For companionship: Mid Cheshire Astronomical Group.
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Re: Refractor best for photography

Postby Noeyedear » Wed Feb 22, 2017 12:21 pm

No surprise then that the mount is probably more important than the scope you attach.
So what are the most solid, smooth etc mounts that can accommodate long exposure and fix on the target?
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Re: Refractor best for photography

Postby Gfamily2 » Wed Feb 22, 2017 12:33 pm

What's your budget?
5 figures?
4 figures?
3 figures?
Scopes: Meade 8" SCT, Skywatcher 127mm Mak, Raffle winner of SW ST80
For imaging: Pentax K5, Asda webcam, Star Adventurer (new toy)
For companionship: Mid Cheshire Astronomical Group.
(Not a moderator)
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Re: Refractor best for photography

Postby Aratus » Wed Feb 22, 2017 4:20 pm

There is a lot of discussion over these issues, and it is hard to dig out the core truths. There are those that think that aperture is not important, but exposure and tracking is. There are others who disagree and say that nothing compensates for the lack of aperture. In the end none of these options are 'wrong' in themselves, but I think it is fair to say that trying to save a little money on a set up is probably a waste of money. I certainly wouldn't spend money on a 3" refractor if I could afford a 5" in a year or two, not simply because a 3" is smaller, but because a 3" telescope has less value per inch than a 5". It is massively better.

Good mounts are essential for tracking, and I'm afraid that means a lot of expense. In the same manner as above, a £1000 mount is worth far more in its quality than a £500 mount. Not just because it is better, but because it can make the difference between easily getting the photo you want, and getting very frustrated with it, or even not getting it at all.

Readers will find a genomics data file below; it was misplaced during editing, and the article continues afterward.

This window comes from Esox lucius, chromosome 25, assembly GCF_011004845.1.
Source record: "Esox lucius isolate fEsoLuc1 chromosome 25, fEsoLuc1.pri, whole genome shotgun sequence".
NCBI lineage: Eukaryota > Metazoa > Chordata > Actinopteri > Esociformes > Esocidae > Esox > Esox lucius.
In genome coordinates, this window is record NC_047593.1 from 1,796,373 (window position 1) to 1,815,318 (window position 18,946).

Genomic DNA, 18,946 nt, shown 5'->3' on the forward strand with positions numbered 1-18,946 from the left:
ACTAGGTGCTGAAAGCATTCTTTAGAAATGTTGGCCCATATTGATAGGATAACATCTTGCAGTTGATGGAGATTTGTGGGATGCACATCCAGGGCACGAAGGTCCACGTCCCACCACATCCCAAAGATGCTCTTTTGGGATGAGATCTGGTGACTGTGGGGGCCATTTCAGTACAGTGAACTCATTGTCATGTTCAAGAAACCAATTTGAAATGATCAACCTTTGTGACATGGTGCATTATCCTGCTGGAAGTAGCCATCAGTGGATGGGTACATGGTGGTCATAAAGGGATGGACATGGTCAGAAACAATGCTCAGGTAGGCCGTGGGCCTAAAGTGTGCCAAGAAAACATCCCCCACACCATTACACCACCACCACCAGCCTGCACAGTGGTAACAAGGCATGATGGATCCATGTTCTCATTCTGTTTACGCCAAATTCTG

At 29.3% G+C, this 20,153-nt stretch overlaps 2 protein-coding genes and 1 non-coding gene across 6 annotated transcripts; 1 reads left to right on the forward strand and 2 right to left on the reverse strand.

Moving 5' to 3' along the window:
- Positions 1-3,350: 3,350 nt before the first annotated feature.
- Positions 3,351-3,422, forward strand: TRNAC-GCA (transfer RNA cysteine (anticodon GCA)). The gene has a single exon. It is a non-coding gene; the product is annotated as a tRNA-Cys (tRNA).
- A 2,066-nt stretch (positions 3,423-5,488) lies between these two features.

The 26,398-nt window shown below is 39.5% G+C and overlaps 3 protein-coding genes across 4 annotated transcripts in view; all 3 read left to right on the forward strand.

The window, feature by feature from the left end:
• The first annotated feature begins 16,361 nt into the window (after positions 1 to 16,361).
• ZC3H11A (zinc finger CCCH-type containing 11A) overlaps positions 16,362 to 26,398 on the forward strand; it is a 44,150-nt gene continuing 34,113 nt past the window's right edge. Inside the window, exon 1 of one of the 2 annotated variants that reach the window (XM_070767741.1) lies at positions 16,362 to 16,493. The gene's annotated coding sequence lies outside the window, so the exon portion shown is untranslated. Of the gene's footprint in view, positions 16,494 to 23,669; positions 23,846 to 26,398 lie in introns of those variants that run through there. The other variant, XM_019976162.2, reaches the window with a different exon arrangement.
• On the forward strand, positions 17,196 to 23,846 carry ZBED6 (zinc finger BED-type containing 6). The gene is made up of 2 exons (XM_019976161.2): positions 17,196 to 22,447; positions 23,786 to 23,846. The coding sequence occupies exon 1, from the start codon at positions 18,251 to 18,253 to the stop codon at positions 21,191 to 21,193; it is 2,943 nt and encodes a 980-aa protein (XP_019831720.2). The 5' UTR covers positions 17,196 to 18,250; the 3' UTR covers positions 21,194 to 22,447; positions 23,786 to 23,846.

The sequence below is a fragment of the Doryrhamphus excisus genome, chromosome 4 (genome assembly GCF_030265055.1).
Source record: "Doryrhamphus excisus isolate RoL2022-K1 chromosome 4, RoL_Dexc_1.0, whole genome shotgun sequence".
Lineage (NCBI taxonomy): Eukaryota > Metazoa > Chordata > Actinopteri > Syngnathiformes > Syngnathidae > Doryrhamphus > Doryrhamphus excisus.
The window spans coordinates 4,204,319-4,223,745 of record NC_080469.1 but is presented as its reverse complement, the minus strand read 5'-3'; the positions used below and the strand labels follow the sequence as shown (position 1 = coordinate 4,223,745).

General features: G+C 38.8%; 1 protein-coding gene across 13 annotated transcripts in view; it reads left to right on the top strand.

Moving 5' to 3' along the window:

It is crazy, but you probably ought to make £1000 your lowest figure - if you can. :o
I use an 11" Celestron SCT (CPC 1100) on an equatorial wedge, housed in a 2.2m Pulsar observatory. I use a ZWO ASI1600MC and Canon 500D for imaging.
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Re: Refractor best for photography

Postby Noeyedear » Wed Mar 01, 2017 11:30 pm

Thanks all
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Re: Refractor best for photography

Postby The Man with the Corrugated Iron Roof » Sun Mar 05, 2017 3:08 pm

It may (or may not!?) surprise you to know that there's loads to snap in the night sky without using a driven mount at all. If you have nothing more than a DSLR and tripod, you can get the brighter Messier objects, constellations, comets, the Moon and (with filters) the Sun.

For nebulae, yes, you do need a driven mount. I've photographed M42 but, quite honestly, those with a driven mount do far better. Here's my most recent photos:

http://www.flickr.com/photos/philippughastronomer/

As for the original question, if I had money I would go for an APO triplet.
How can I be one with the universe when we don't know what 96% of it is.

My website: http://www.philippughastronomer.com/

My blog: http://sungazer127mak.blogspot.com/

Photos: https://www.flickr.com/photos/philippughastronomer/
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Location: Wiltshire but can be just about anywhere up to 41 000 feet